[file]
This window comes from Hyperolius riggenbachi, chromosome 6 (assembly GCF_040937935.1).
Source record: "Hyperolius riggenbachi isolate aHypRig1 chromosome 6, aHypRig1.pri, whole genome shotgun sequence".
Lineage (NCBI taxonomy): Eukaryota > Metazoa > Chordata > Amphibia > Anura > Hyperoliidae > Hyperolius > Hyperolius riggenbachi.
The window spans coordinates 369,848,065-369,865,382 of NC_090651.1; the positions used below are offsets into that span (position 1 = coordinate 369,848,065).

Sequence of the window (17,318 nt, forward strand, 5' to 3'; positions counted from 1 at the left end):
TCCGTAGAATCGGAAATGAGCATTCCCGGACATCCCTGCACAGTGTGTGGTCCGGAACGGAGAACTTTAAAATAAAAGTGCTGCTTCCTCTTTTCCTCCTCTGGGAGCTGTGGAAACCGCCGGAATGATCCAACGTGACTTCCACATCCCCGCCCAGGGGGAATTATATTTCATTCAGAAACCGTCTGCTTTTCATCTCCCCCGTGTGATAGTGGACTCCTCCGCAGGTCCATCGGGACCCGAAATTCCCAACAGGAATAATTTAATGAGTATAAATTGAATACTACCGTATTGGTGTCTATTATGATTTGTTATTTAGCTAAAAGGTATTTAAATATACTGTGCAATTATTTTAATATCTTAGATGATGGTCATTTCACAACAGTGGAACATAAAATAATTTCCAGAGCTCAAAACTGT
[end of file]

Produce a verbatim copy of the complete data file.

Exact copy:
This window comes from Hyperolius riggenbachi, chromosome 6 (assembly GCF_040937935.1).
Source record: "Hyperolius riggenbachi isolate aHypRig1 chromosome 6, aHypRig1.pri, whole genome shotgun sequence".
Lineage (NCBI taxonomy): Eukaryota > Metazoa > Chordata > Amphibia > Anura > Hyperoliidae > Hyperolius > Hyperolius riggenbachi.
The window spans coordinates 369,848,065-369,865,382 of NC_090651.1; the positions used below are offsets into that span (position 1 = coordinate 369,848,065).

Sequence of the window (17,318 nt, forward strand, 5' to 3'; positions counted from 1 at the left end):
TCCGTAGAATCGGAAATGAGCATTCCCGGACATCCCTGCACAGTGTGTGGTCCGGAACGGAGAACTTTAAAATAAAAGTGCTGCTTCCTCTTTTCCTCCTCTGGGAGCTGTGGAAACCGCCGGAATGATCCAACGTGACTTCCACATCCCCGCCCAGGGGGAATTATATTTCATTCAGAAACCGTCTGCTTTTCATCTCCCCCGTGTGATAGTGGACTCCTCCGCAGGTCCATCGGGACCCGAAATTCCCAACAGGAATAATTTAATGAGTATAAATTGAATACTACCGTATTGGTGTCTATTATGATTTGTTATTTAGCTAAAAGGTATTTAAATATACTGTGCAATTATTTTAATATCTTAGATGATGGTCATTTCACAACAGTGGAACATAAAATAATTTCCAGAGCTCAAAACTGT